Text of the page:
Tips and Ideas for Coalition for Access
Essay Prompts: The First and Last
If you are using the new Coalition for Access, Affordability and Success to apply to college for 2016-17, you first need to check if the college or university you want to attend requires essays.
Some will require you to write the main general essay, and others might only require you write their shorter, additional essays specifically for individual schools, which are called supplemental essays. A few might not want any essays.
It’s up to you to figure out what each school wants from you, something you can find out on the Coalition for Access web site.
If they require you write the main Coalition essay, there’s good news!
You can write a personal statement on any topic you want.
And, if you have already written your main essay for the other, more popular application system, called The Common Application, you can simply use that same essay for the Coalition.
If you are feeling confused, don’t worry. You aren’t alone.
Stick with me here and it will start to make sense.
If you learned you need to write that main, general Coalition essay to apply to a school that uses the Coalition for Access application, here are the prompts you choose from.
Notice that the last one says, “Topic of Choice.”
This is the reason you can write about anything you want if you need a general Coalition essay for the Coalition for Access, and the reason you can also simply recycle your Common App essay here.
You are also welcome to write your essay in response to any of the other prompts for the main essay for the Coalition for Access for 2016-17:
- Tell a story from your life, describing an experience that either demonstrates your character or helped to shape it.
- Describe a time when you made a meaningful contribution to others in which the greater good was your focus. Discuss the challenges and rewards of making your contribution.
- Has there been a time when you’ve had a long-cherished or accepted belief challenged? How did you respond? How did the challenge affect your beliefs?
- What is the hardest part of being a teenager now? What’s the best part? What advice would you give a younger sibling or friend (assuming they would listen to you)?
- Submit an essay on a topic of your choice.
Strategies for the First Prompt for the Coalition essay
Here are some tips and strategies to help you brainstorm ideas for the first prompt for your Coalition essay:
Tell a story from your life, describing an experience that either demonstrates your character or helped to shape it.
This prompt is encouraging you to pick something that happened to you (an “experience”) that had a significant influence on who you are.
I would start by looking at what I call your “defining qualities or characteristics” so you can zero in on the key descriptors of your “character.”
Then think of moments or incidents from your past (mainly high school years) where something happened that related to one of those qualities or characteristics.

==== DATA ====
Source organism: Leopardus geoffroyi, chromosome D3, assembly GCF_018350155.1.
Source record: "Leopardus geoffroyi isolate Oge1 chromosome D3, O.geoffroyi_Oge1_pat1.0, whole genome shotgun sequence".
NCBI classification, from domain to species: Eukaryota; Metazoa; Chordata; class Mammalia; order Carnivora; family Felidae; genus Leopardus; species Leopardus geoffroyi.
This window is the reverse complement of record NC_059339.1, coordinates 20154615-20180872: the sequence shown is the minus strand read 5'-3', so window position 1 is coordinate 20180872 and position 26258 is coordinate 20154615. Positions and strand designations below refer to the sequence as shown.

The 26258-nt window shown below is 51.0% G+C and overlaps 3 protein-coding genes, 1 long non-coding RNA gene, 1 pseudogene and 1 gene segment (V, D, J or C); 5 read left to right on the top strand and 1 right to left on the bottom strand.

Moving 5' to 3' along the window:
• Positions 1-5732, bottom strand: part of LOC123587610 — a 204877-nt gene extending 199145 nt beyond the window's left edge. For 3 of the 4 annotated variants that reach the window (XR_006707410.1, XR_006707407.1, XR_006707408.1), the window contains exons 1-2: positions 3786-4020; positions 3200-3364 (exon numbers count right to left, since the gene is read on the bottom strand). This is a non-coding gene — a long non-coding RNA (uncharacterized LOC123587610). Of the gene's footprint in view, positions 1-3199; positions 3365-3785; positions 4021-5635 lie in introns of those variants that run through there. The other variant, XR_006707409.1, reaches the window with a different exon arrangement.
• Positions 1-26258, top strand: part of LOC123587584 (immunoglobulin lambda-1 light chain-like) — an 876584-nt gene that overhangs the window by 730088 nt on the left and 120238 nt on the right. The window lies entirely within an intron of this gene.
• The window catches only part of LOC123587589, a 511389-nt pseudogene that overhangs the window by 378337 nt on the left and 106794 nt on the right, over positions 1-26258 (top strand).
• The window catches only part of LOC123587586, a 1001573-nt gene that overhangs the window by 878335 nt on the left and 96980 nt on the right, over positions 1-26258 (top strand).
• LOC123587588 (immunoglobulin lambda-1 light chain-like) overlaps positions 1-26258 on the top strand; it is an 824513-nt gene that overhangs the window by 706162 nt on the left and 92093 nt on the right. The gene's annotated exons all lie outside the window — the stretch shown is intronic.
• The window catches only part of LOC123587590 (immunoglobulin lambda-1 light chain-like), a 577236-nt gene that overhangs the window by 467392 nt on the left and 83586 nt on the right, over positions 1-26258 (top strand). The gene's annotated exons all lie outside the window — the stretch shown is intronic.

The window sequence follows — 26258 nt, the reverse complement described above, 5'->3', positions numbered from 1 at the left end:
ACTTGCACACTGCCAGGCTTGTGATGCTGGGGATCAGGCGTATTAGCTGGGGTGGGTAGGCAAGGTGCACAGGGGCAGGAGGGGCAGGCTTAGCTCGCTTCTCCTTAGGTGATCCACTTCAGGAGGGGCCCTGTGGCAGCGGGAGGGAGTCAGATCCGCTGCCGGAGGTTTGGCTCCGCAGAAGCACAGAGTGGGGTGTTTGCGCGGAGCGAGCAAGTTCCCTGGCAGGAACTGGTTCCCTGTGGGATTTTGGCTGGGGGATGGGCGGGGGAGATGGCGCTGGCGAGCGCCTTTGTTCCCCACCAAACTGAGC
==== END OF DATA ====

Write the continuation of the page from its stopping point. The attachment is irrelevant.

To make sure that experience was interesting, look for one that included some type of problem.
The idea is you share a mini-story about an experience that illustrates or demonstrates that one core quality or characteristic. In the process, you will naturally showcase a key part of your character.
If this approach appeals to you, I would read How to Answer Prompt 1 of the Common Application to learn more about how to find and share a real-life story to illustrate your character.
This post will also teach you how to craft your real-life story or experience into an engaging “anecdote” that you can use to power your essay at the start.
I would also suggest you read How to Write a College Application Essay in 3 Steps to learn more about this writing method (for writing personal essays), and why “problems” are essay gold when it comes to making sure they are interesting, meaningful and memorable.
The Coalition for Access did not provide a word count, but to write a balanced personal statement with depth I would shoot for 500 to 600 words. Too short, and it’s difficult to develop your ideas; too long and you risk losing the interest of the reader.
As a reminder, here’s my short list of features I believe make any personal statement essay effective. If you follow the 3 steps from my post, you will include all of these:
Be engaging at the start (hook reader)
Reveal something unique about who you are
Connect with your reader
Show your grit (raw determination)
Express intellectual vitality (how you think and what you value)
Have a sharp focus
Here’s tips and advice on how to answer Essay Prompt 2 for the Coalition for Access (about volunteering and giving back experiences).
I will share more tips and strategies on how to brainstorm and craft a main Coalition essay for prompts 3 and 4 for Coalition for Access, Affordability and Success in future posts. Stay tuned!
is that a good idea to talk about how the earthquake in haiti has shaped my character.
I think you could write an excellent essay about the earthquake in Haiti. Just make sure the essay is mainly about you and what you learned. Consider starting by sharing one moment or incident that affected you, and the go on to explain what it meant to you, and what you learned. Good luck! Janine Robinson
Hello! I was wondering if it was a good idea to talk about how my severe acne shaped my character. I used to be a bully but my acne gave me a sense of perspective on how others felt. I see it as a character-defining moment, a challenge I faced, and a personal hardship I’ve overcome. If this is a good topic, could you please give me some tips on how to progress throughout the essay? Thank you!
it’s a good topic!
it’s a good topic 🙂